Fine Walls

It’s been more than a month since my wife and I started working from home and about a month since our county placed the shelter-in-place in effect. Our outdoor trips are limited to walk in the evenings, and grocery shopping once a week. The rules and recommendations around the importance and usefulness of everybody wearing a mask are shifting by the day, from being useless one day to being essential the next. That, mixed with the concern of shortage of masks for healthcare workers has caused a surge in videos teaching people how to make DIY masks.

When we went grocery shopping today, the best we could do was use scarves as masks. I realized that there’s something about hiding my face in public that made me feel uncomfortable. Not that it’s a bad idea in these times, but it still feels weird nonetheless, especially the first few times. Maybe it’s a cultural thing or availability bias that has rooted this idea in our minds that bad guys do that - people looting a bank cover their faces, terrorists cover their faces. Sure, doctors and nurses wear masks too, but the human brain doesn’t surface such images when we think about people hiding behind masks. And since face is such a crucial part of our identity, hiding it equates to hiding one’s identity.

As I wore the scarf around my face, I also thought about how anti-social it makes us seem. Even in a country like the US, where people try to and encourage minding their business and where people try their best to avoid making accidental eye contact with strangers, wearing a mask seems especially anti-social in some way. It puts a physical boundary between two identities and hence makes the distance between us more real, one that already currently exists but is otherwise invisible. With a mask, you now don’t need to fear awkward eye contact with strangers or running into someone you know but don’t want to talk to.

I won’t be surprised if a majority of people here will continue to wear masks after this, not for the fear of infection, but for the liberty to be themselves in public. It’s ironic then that wearing a mask will give us the liberty to throw away the mask of social identity. It looks like a way to disable one of the primary ways we communicate with each other, a way to bring anonymity offered by the Internet out into the real world.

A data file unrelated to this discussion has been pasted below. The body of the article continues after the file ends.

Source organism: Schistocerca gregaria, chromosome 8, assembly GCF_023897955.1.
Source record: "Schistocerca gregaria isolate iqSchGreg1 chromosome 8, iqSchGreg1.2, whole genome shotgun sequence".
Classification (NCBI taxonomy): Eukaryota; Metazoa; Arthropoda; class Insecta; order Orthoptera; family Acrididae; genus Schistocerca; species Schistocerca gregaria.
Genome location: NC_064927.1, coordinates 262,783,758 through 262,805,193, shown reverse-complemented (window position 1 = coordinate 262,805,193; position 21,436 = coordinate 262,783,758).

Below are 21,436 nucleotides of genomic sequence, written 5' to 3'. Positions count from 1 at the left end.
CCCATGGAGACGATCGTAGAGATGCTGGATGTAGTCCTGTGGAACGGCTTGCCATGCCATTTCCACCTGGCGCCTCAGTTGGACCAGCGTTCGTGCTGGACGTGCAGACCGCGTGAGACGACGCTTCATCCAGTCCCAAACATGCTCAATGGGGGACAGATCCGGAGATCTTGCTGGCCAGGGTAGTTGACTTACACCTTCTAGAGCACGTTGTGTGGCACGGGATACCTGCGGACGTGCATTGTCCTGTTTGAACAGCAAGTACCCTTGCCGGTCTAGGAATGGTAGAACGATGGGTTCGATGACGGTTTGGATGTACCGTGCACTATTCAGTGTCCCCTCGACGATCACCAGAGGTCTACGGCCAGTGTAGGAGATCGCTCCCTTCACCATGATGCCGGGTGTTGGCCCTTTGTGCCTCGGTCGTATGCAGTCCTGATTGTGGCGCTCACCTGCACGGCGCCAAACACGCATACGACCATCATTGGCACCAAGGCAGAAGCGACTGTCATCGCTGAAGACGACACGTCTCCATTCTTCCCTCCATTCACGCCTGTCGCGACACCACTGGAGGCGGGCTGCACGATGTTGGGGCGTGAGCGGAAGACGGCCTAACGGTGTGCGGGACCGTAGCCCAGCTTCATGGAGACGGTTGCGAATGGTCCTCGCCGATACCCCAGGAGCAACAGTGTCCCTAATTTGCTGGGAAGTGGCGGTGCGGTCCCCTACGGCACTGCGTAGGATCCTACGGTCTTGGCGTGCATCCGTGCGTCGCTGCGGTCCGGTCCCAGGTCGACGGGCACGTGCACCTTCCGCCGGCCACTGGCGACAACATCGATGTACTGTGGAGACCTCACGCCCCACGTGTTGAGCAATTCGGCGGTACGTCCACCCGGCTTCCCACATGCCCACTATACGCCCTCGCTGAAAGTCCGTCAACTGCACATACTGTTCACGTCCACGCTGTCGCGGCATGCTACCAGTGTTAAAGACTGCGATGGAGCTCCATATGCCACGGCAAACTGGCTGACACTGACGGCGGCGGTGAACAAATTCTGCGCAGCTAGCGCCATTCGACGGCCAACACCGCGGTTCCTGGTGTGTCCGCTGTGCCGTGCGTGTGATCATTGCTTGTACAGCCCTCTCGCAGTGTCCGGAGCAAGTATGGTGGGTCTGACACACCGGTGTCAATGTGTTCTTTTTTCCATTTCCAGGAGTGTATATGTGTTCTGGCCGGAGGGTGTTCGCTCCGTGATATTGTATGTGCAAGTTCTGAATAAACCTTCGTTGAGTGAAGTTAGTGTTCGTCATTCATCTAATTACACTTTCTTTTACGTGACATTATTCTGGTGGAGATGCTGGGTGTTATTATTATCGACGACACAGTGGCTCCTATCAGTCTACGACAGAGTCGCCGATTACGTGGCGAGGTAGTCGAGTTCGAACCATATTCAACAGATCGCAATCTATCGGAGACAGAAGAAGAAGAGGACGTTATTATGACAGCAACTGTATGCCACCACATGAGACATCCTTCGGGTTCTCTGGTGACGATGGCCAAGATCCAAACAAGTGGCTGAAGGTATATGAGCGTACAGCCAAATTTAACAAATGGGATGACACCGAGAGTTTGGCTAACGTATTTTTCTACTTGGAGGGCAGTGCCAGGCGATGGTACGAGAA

A similar boundary was drawn not too long ago, to block one of our other primary channels of communication. When I started my first job out of school a few years ago in India, every employee had their cubicle to work. It indicated a piece of space in a huge commercial floor plan which you could call your private little corner. When I got back into the workforce two years later, after attending graduate school, those boundaries were gone, or so I thought. While the idea of open office floor plans was to encourage people to be more social, I learned about the existence of a relatively new, unacknowledged, or rather differently advertised boundary, which wasn’t as far as the walls of cubicles but much closer to us - the headphones. Just like the walls of our homes which signal the borders separating our family from the outside world, headphones draw a boundary between the sounds and voices we choose to let in and everything else. With the introduction of designer and handy AirPods, that boundary has become more commonplace and prevalent and has jumped out of the confinement of the walls of office space. It’s now everywhere – on the trains, on a run, even while having lunch. I can’t help but think and feel bad about the fact that there’s tons of money to be made in the future from the fear we’re now living in and that those solutions will make us, incrementally and permanently, more distant.